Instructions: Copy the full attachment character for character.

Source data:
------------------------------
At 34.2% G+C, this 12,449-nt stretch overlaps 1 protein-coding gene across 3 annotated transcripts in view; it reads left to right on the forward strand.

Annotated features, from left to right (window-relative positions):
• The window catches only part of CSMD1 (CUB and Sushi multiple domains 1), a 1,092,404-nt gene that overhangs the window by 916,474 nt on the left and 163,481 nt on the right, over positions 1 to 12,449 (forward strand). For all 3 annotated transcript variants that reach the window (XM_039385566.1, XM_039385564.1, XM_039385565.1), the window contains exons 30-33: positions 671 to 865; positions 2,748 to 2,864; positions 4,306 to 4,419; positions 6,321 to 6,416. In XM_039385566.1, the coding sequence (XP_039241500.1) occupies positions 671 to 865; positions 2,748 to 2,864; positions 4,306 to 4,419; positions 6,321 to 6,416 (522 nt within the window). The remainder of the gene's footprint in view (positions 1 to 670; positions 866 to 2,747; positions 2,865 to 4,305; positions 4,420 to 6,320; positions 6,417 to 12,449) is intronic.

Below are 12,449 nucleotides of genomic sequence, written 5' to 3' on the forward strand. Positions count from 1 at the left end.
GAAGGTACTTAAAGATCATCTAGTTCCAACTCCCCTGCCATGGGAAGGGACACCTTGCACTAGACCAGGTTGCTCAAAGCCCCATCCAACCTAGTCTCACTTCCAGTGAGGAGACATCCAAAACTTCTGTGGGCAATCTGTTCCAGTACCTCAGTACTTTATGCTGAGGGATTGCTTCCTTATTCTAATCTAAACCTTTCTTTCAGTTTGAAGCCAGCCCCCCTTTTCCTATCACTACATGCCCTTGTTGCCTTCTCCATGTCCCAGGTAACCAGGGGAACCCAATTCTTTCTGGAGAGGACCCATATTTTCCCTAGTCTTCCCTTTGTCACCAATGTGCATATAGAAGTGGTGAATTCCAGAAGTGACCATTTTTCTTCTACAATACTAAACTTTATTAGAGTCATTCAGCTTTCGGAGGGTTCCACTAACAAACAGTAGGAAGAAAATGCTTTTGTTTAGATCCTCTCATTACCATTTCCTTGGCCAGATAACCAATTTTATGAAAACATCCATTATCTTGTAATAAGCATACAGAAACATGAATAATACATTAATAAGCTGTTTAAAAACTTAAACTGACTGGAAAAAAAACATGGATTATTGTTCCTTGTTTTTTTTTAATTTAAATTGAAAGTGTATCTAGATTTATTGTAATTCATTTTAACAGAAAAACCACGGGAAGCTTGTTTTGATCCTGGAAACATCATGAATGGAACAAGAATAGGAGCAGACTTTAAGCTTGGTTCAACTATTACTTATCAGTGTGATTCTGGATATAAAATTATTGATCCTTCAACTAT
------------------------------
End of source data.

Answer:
At 34.2% G+C, this 12,449-nt stretch overlaps 1 protein-coding gene across 3 annotated transcripts in view; it reads left to right on the forward strand.

Annotated features, from left to right (window-relative positions):
• The window catches only part of CSMD1 (CUB and Sushi multiple domains 1), a 1,092,404-nt gene that overhangs the window by 916,474 nt on the left and 163,481 nt on the right, over positions 1 to 12,449 (forward strand). For all 3 annotated transcript variants that reach the window (XM_039385566.1, XM_039385564.1, XM_039385565.1), the window contains exons 30-33: positions 671 to 865; positions 2,748 to 2,864; positions 4,306 to 4,419; positions 6,321 to 6,416. In XM_039385566.1, the coding sequence (XP_039241500.1) occupies positions 671 to 865; positions 2,748 to 2,864; positions 4,306 to 4,419; positions 6,321 to 6,416 (522 nt within the window). The remainder of the gene's footprint in view (positions 1 to 670; positions 866 to 2,747; positions 2,865 to 4,305; positions 4,420 to 6,320; positions 6,417 to 12,449) is intronic.

Below are 12,449 nucleotides of genomic sequence, written 5' to 3' on the forward strand. Positions count from 1 at the left end.
GAAGGTACTTAAAGATCATCTAGTTCCAACTCCCCTGCCATGGGAAGGGACACCTTGCACTAGACCAGGTTGCTCAAAGCCCCATCCAACCTAGTCTCACTTCCAGTGAGGAGACATCCAAAACTTCTGTGGGCAATCTGTTCCAGTACCTCAGTACTTTATGCTGAGGGATTGCTTCCTTATTCTAATCTAAACCTTTCTTTCAGTTTGAAGCCAGCCCCCCTTTTCCTATCACTACATGCCCTTGTTGCCTTCTCCATGTCCCAGGTAACCAGGGGAACCCAATTCTTTCTGGAGAGGACCCATATTTTCCCTAGTCTTCCCTTTGTCACCAATGTGCATATAGAAGTGGTGAATTCCAGAAGTGACCATTTTTCTTCTACAATACTAAACTTTATTAGAGTCATTCAGCTTTCGGAGGGTTCCACTAACAAACAGTAGGAAGAAAATGCTTTTGTTTAGATCCTCTCATTACCATTTCCTTGGCCAGATAACCAATTTTATGAAAACATCCATTATCTTGTAATAAGCATACAGAAACATGAATAATACATTAATAAGCTGTTTAAAAACTTAAACTGACTGGAAAAAAAACATGGATTATTGTTCCTTGTTTTTTTTTAATTTAAATTGAAAGTGTATCTAGATTTATTGTAATTCATTTTAACAGAAAAACCACGGGAAGCTTGTTTTGATCCTGGAAACATCATGAATGGAACAAGAATAGGAGCAGACTTTAAGCTTGGTTCAACTATTACTTATCAGTGTGATTCTGGATATAAAATTATTGATCCTTCAACTAT